Superintendent Tim Davis said the Hillsboro City Schools have received several awards and recognitions recently during the monthly board of education meeting held Monday.
He said the school district had a spot inspection of its buses by the Ohio State Highway Patrol recently, and that the Ohio Department of Education awarded the high school with a Purple Star designation.
Davis said the OSHP recently spot inspected 15 buses and that they all passed.
“There were a few minor errors, but those were fixed even before they got done with the inspection,” Davis said.
He credited bus supervisor Ron Ward and his staff for “ensuring the best safety we can for our students.”
The superintendent said the closest high school to receive the ODE Purple Star designation was Cincinnati Kings.
The Purple Star designation for military-friendly schools recognizes schools that show a major commitment to serving students and families connected to the nation’s armed forces. The Purple Star Advisory Board, formed by the Ohio departments of Education, Higher Education, Veterans Services and Adjutant General, helps decide eligibility, the ODE said in recent news release.
A Purple Star school will receive the designation for two years. After two years, the school must reapply. The Purple Star emblem was selected to symbolize support for military families.
Laurel Oaks Career Campus in Wilmington was also one of two career centers in Ohio named a Purple Star school. State Superintendent of Public Instruction Paolo DeMaria announced recently that 57 schools across the state received the Purple Star designation.
“There are 34,000 children in Ohio with one or more parents serving in the military. This includes the children of active duty, reserve and Ohio National Guard members. Some of these children will attend six to nine different schools throughout their K-12 educational experiences. In addition to changing schools often, a student can be affected by a parent’s deployment. Schools can help students and families face these issues by connecting them with the resources they need,” the ODE news release said.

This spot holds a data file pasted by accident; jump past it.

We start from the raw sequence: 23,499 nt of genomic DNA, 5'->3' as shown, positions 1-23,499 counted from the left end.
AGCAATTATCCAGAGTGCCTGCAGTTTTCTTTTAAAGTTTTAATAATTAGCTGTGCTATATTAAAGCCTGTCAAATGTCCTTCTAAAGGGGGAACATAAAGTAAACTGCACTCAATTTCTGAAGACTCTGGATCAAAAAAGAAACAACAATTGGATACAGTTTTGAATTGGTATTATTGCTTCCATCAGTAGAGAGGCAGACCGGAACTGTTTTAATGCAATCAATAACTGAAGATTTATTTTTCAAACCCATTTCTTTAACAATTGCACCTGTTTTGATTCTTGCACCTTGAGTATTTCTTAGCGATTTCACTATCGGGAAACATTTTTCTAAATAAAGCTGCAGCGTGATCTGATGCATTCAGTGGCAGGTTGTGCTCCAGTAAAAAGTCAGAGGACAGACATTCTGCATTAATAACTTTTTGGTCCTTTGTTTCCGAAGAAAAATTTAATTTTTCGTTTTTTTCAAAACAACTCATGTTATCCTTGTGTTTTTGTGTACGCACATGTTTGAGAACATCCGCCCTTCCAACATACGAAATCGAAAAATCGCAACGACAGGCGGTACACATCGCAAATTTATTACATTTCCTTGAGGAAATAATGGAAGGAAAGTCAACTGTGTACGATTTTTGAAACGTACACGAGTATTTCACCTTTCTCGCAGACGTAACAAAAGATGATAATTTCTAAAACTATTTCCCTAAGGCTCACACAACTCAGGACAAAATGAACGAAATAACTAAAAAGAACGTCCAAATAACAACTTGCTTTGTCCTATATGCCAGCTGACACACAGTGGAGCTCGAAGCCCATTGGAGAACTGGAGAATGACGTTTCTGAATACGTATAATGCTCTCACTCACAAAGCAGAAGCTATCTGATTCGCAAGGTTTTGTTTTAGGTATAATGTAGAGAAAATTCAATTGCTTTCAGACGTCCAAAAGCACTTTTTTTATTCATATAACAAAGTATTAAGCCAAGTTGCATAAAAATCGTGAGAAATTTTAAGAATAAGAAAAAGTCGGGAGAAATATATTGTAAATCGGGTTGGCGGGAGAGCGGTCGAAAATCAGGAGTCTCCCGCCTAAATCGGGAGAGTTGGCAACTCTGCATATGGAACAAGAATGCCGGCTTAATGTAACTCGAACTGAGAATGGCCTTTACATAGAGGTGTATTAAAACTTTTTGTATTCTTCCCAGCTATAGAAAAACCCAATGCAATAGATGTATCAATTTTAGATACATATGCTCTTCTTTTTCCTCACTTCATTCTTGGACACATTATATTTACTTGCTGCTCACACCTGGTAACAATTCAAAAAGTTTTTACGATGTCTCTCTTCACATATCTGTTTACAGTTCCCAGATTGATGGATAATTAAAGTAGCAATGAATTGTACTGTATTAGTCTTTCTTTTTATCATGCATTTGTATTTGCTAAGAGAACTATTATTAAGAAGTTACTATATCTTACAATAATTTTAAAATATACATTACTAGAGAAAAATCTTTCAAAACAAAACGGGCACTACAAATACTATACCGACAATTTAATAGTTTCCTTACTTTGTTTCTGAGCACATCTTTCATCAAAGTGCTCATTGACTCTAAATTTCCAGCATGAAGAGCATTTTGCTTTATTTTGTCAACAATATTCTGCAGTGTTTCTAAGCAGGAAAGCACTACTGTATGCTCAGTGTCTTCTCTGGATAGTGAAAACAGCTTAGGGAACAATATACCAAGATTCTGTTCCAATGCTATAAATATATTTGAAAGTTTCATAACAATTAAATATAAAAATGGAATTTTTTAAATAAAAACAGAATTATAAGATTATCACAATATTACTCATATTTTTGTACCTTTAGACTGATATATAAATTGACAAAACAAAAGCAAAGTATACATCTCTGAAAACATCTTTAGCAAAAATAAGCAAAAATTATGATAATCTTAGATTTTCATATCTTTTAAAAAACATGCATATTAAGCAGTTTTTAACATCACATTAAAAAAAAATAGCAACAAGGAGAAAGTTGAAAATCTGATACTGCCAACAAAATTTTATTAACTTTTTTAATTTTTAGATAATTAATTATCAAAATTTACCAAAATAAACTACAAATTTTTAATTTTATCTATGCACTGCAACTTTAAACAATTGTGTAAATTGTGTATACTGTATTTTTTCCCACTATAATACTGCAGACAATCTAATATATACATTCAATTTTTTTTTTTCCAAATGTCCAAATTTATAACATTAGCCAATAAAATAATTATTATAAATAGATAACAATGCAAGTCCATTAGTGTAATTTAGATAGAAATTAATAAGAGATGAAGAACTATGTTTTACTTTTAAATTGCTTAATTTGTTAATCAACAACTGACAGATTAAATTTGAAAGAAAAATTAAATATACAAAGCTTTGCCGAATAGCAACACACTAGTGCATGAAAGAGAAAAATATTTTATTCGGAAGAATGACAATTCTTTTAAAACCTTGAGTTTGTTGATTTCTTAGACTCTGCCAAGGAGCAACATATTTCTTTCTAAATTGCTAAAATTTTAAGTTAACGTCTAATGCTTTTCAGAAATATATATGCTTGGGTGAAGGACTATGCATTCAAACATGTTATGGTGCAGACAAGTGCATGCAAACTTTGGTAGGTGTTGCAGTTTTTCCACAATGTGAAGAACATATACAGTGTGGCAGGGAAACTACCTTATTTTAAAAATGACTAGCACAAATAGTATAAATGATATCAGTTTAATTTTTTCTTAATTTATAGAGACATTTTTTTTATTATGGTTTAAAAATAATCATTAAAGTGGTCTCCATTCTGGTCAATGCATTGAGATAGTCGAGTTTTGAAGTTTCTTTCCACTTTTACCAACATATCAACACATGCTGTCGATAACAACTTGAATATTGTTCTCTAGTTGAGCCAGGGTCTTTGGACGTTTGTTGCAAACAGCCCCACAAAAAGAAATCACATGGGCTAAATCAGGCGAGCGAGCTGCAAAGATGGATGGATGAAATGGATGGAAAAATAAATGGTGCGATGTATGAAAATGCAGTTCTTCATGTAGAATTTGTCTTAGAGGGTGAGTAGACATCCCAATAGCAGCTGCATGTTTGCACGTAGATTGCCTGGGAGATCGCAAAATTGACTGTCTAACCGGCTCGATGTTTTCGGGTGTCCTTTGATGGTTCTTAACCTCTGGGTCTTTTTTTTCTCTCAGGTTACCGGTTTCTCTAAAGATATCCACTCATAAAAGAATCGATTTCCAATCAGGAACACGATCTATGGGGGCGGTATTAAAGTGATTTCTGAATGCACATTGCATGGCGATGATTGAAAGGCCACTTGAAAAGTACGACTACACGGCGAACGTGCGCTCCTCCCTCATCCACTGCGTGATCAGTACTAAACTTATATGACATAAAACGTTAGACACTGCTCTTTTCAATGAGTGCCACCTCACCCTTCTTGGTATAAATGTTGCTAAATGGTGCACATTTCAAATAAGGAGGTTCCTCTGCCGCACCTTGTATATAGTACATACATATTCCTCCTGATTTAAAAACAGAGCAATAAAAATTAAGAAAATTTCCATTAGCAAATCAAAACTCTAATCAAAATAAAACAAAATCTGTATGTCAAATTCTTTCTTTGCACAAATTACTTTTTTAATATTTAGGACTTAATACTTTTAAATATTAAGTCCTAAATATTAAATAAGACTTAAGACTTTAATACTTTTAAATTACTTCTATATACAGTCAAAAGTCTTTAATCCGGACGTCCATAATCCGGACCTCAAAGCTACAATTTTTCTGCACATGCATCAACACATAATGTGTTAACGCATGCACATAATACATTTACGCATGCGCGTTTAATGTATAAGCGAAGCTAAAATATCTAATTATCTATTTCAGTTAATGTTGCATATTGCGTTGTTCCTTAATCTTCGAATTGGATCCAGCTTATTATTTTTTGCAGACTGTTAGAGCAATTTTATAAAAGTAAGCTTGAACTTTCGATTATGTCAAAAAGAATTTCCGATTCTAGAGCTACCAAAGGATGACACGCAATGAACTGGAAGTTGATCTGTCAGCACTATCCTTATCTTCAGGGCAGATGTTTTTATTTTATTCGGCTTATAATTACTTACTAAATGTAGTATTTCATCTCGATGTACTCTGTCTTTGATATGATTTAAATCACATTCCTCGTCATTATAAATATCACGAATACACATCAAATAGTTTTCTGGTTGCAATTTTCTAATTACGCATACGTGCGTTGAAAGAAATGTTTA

Davis said the district’s Early Childhood Center recently an “All ‘A’ Award,” and that third grade statewide test scores were recently released showing that 38 percent of Hillsboro students in that grade were found to be proficient. He said the 38 percent was about the same as a year ago, and that the statewide average is 40 percent. The goal by the end of the school year is to have 80 percent of the third grade students proficient, Davis said.
In other news, the board approved a contract between the Hillsboro City Schools and the Vinson Consulting Group for a Checkpoint EMIS Platform System that will monitor information between the special education department and Emergency Management Information System (EMIS) information.
The system will monitor Hillsboro reports on funding for special education and will let the district know if it has made any errors, Davis said.
“Basically, it’s to ensure we get the most funds for our students and will correct any errors we might have,” Davis said.
Treasurer Ben Teeters said the system will cost the school district about $1,000 per month. But board president Bill Myers said that if the system finds an error, just one could almost pay for the system for the entire year.
The board retired into executive session at the conclusion of the meeting for the purpose of appointment, employment, dismissal, discipline, promotion, demotion or compensation of a public employee, but said no action would be taken after the session.
Reach Jeff Gilliland at 937-402-2522.